The United States Department of Justice Department of Justice Seal The United States Department of Justice
Search The Site
Bertice M. Parmenter
  1. Ernest Knaebel
  2. Francis J. Kearful
  3. Frank K. Nebeker
  4. Leslie C. Garnett
  5. William D. Riter
  6. Ira K. Wells
  7. Bertice M. Parmenter
  8. Seth W. Richardson
  9. Harry W. Blair
  10. Carl McFarland
  11. Norman Littell
  12. David L. Bazelon
  13. Augustus "Gus" Vanech
  14. William Amory Underhill
  15. James M. McInerney
  16. Perry W. Morton
  17. Ramsey Clark
  18. Edwin L. Weisl, Jr.
  19. Clyde O. Martz
  20. Shiro Kashiwa
  21. Kent Frizzell
  22. Wallace H. Johnson
  23. Peter Taft
  24. James W. Moorman
  25. Carol Dinkins
  26. F. Henry “Hank” Habicht, II
  27. Roger J. Marzulla
  28. Richard B. Stewart
  29. Lois Jane Schiffer
  30. Thomas L. Sansonetti
  31. Sue Ellen Wooldridge
  32. Ronald J. Tenpas
  33. Ignacia S. Moreno

Bertice M. Parmenter (1925-1929)

Early History/Schooling: Bertice M. Parmenter was born in 1866.  No other information is available about his early history.

Tenure as AAG:  Parmenter was appointed to serve as AAG in July 1925 and confirmed in December of the same year.  He was a protégé of Oklahoma politician and U.S. Senator William Pine.  During his tenure as AAG, Parmenter oversaw a variety of litigation, including suits for ejectment from and trespass on federal lands, the transfer of Indian lands, and disputes over Indian allotments. 

One notable case that Parmenter was involved in was the dispute over the lands and fortune of Jackson Barnett, known at the time as the “world’s richest Indian.”  Jackson Barnett was an eccentric Oklahoma Creek Indian who was living in relative poverty on land allotted to him under the Dawes Act.  Around 1912, oil was discovered on his property, suddenly giving him thousands of dollars in monthly income.  Despite this newfound wealth, Barnett refused to leave his home or change his mode of living.  A local probate court declared him incompetent and appointed a guardian.

After he became wealthy, the federal government put Barnett’s land and assets under the supervision of a federal Indian agent, touching off disputes with the state over guardianship.  The situation was further complicated when Anna Lowe, a single mother from Kansas, reportedly drove to his home in a taxicab, found the aged millionaire, abducted him across the Kansas line, and married him.  Arguing that Ms. Lowe was taking advantage of Mr. Barnett, the BIA tried to nullify her marriage to Barnett, seeing her as, in the words of one official, an “adventuress of the most dangerous type.”  After his marriage, Barnett apparently created two trust funds of $550,000 each, one to go to his wife at his death and the second to go to the American Baptist Home Mission of New York for the use and benefit of Bacone College in Muskogee, Oklahoma.  The settlement was approved by the Department of the Interior, but subsequently attacked by Parmenter and the Department of Justice on the grounds that Barnett did not knowingly make these donations.  This created significant conflict between the Departments of Justice and Interior.  As a native Oklahoman,  Parmenter took a deep interest in the Barnett case and hired his former law partner, Charles Selby (also of Oklahoma), as chief counsel.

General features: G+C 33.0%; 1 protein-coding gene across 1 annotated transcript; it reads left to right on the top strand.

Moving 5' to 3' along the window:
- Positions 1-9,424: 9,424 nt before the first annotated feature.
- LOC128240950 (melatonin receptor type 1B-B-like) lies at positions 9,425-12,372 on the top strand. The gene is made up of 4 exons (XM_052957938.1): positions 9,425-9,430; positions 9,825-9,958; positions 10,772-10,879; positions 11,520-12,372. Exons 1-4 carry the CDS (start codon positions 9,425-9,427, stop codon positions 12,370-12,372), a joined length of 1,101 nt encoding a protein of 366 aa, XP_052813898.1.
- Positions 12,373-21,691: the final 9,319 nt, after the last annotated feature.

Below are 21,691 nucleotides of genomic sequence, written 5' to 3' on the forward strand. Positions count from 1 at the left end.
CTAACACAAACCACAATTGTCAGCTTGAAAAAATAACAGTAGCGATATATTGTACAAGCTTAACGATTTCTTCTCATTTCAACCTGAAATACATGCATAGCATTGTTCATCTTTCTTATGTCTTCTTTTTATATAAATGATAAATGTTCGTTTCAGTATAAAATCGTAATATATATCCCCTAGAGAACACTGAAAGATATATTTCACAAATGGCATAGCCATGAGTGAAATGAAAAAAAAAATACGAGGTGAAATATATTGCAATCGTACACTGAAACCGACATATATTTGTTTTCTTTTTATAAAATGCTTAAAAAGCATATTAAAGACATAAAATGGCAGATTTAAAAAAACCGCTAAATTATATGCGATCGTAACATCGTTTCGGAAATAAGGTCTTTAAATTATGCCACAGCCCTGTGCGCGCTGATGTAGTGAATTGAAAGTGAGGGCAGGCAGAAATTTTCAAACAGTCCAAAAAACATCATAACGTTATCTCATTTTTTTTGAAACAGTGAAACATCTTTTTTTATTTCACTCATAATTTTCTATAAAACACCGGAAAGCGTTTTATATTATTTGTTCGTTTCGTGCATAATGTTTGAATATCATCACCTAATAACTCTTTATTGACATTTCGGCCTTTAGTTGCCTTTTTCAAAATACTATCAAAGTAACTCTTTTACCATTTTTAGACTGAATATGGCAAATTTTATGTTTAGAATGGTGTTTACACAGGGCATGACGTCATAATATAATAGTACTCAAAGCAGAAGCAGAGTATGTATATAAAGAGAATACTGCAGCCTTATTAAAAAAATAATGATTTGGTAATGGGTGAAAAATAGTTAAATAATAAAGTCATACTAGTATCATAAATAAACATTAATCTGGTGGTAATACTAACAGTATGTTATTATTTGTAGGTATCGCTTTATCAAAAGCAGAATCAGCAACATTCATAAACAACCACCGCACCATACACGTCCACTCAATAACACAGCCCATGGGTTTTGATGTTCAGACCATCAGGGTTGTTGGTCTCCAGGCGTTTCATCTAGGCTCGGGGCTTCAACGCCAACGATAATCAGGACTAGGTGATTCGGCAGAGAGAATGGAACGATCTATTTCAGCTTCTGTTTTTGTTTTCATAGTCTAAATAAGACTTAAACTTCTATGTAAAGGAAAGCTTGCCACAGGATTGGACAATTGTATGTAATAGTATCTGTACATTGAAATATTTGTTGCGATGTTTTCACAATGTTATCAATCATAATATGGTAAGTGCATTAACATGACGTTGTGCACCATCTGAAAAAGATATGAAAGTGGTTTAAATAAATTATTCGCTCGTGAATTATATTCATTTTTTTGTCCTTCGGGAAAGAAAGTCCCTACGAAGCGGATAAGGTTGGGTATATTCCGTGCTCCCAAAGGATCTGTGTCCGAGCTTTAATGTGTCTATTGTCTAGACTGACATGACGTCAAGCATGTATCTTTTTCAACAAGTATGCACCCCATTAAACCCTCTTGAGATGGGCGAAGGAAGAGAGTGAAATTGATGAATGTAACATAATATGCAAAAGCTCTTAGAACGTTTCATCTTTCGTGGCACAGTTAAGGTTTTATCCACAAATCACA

A tangle of lawsuits, contradictory positions by federal agencies, Senate hearings, and a public relations fiasco followed.  In 1926, Harold McGugin, Ms. Lowe’s lawyer, appealed to President Coolidge, arguing that Senator Pine had exerted his influence with Parmenter at the Department of Justice to intervene against the Interior Department’s settlement of the case.  He demanded the resignation of Parmenter as Assistant Attorney General, while Senator Pine demanded the resignation of Indian Commissioner Burke, who had approved the Barnett donations.

Eventually, a federal court held that Barnett’s donations to his wife and Bacone were void, and ordered Barnett’s estate turned over to the Department of the Interior for administration on the ground that the aged Barnett was incompetent and had married an adventuress.  Barnett and his wife returned to Los Angeles, still faced with government efforts to void the marriage with which Barnett was apparently content, and took up residence in a palatial home on Wilshire Boulevard.   Barnett is reported to have spent his days directing traffic from the curb in front of his mansion.  A federal judge later held that the marriage of Ms. Lowe and Barnett was void, but allowed Barnett to employ his wife as a housekeeper at $2500 per month. 

Career: Parmenter was an attorney in Oklahoma and returned to his practice after serving as AAG. 

Personal: Parmenter died on February 17, 1945.

 

This material is based on the review of a variety of historical sources, and its accuracy cannot be guaranteed.  If you have any corrections or additional information about this individual or about the history of the Division, please contact ENRD.

Previous Next
Bertice M. Parmenter
Last Updated: June 2013